Job-insurance link is strained

Costs threaten employee benefit

August 30, 2009 

Bill Atkinson is CEO of WakeMed Health & Hospitals and is on an American Hospital Association task force on health-care reform. He recently began blogging on the hospital's Web site,, about health care and reform. Here is a recent highlight.

Uwe Reinhardt's recent commentary on highlights the economic dangers that threaten the American middle class if efforts to reform the health-care system fail. Reinhardt, a political economy professor at Princeton University, made some very interesting points about the relationship between health insurance and employment in our country.

Reinhardt warns that without health-care reform, "Millions [of middle class Americans] will lose their employment-based insurance ... and millions will find themselves inexorably priced out of health care as we know it." He also points out that companies view health insurance as part of an employee's compensation package -- therefore when costs increase, this financial burden falls on the individual. He's right. Without reform, many more Americans will find themselves unable to afford health insurance because of the rising costs of health care.

Case in point, a story published in The News & Observer pointed out that health insurance premiums in North Carolina have risen five times faster than salaries over the past decade. With unemployment high, it leads to the question -- why is health insurance tied to employment in the first place? Part of the answer is that employment-based insurance in our country has long been based more in tradition than rationality. It was originally a perk -- an enticement as part of a larger benefits package that employers offer to attract and retain high quality employees. Now, health insurance premiums are beyond the reach of what many individuals can afford by themselves, making employer sponsored group plans one logical gateway to coverage.

But as the price of health coverage continues to climb, it is tougher for businesses, both large and small, to continue to foot these enormous costs. This is especially true for small businesses that currently are not offered price breaks due to economies of scale. And because of the growing number of uninsured Americans, cost shifting inevitably occurs. Additional health-care costs are passed on to whoever is paying the bills -- be that businesses or taxpayers. Businesses are clearly paying more than their fair share, and there is a lack of clear public policy to correct it. In effect, this is taxation without representation. Put simply: We taxpayers, businesses and individuals are paying to care for the uninsured anyway, and we're doing it in the most expensive way possible.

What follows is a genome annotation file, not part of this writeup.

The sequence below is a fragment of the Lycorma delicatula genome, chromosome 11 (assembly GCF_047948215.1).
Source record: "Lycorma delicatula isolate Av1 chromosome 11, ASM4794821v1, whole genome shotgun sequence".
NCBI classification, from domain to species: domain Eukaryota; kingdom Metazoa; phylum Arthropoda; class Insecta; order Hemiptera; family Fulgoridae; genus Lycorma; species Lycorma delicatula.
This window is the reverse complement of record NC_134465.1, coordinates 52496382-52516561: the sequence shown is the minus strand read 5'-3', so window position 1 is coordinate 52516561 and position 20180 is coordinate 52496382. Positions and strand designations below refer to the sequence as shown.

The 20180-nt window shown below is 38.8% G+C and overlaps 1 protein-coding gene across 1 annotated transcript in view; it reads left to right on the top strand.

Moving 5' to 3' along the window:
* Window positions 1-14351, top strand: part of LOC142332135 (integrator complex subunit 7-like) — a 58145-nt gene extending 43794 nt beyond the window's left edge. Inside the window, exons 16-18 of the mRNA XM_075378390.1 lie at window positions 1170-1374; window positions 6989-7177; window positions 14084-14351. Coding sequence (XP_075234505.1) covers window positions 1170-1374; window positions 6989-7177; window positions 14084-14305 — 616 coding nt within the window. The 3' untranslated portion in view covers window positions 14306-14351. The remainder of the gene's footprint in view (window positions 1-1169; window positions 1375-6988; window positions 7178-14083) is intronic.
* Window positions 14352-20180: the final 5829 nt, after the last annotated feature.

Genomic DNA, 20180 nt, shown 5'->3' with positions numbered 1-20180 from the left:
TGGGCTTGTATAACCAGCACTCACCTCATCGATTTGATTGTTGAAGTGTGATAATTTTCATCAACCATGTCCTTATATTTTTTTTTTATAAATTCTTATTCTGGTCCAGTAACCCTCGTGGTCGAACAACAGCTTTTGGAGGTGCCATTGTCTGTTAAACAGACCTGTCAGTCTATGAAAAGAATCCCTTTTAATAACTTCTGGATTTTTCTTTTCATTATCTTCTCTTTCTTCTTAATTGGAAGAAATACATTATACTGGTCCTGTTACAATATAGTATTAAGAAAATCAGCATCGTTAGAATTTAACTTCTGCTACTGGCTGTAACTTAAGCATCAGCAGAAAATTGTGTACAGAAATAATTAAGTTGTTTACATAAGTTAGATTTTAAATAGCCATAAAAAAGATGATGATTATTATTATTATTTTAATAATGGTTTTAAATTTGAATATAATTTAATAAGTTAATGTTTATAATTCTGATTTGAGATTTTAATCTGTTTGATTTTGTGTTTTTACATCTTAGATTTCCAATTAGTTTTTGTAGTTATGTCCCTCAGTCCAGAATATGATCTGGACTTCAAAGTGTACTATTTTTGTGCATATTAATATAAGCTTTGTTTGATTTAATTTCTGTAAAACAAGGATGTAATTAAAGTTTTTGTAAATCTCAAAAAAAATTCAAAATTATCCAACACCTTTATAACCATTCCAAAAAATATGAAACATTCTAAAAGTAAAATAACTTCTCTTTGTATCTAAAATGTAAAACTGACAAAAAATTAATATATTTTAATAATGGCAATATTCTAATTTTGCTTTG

As we've heard in town-hall forums in Raleigh and across the country, small business owners fear that they won't be able to compete with large corporations if they're required to provide insurance to all employees. I am engaged in a number of active leadership roles in the community beyond health care. In those settings, I have been hearing these concerns from business leaders for many years now. And I would have the same fears if I were a small-business person; I would want someone to assure me that we would all be sharing in the costs. Equalizing costs of health coverage will ensure that businesses both large and small can be competitive.

I don't disagree that employment is the best place to cover the largest number of Americans, but this can only continue to be possible if there is a balanced distribution of the costs of the uninsured across the entire national economy. It's not a matter of having a view that we're responsible for everybody, but the reality is that the costs of health care are so high, no individual sector can afford to pay for it alone. I am always in favor of private sector solutions. But, if and when the private sector fails to find a solution or refuses to, and people continue to fall through the gaps, there is a time and place when public policy has to be brought to bear to define a solution. Public policy shouldn't be a hammer but a tool that helps mend the breaks in the safety net to cover all Americans. On any given day, any one of us could find ourself without coverage. This is something that is bigger than us as individuals, and we must find a public/private sector approach that realistically addresses access, cost and quality of care for all.

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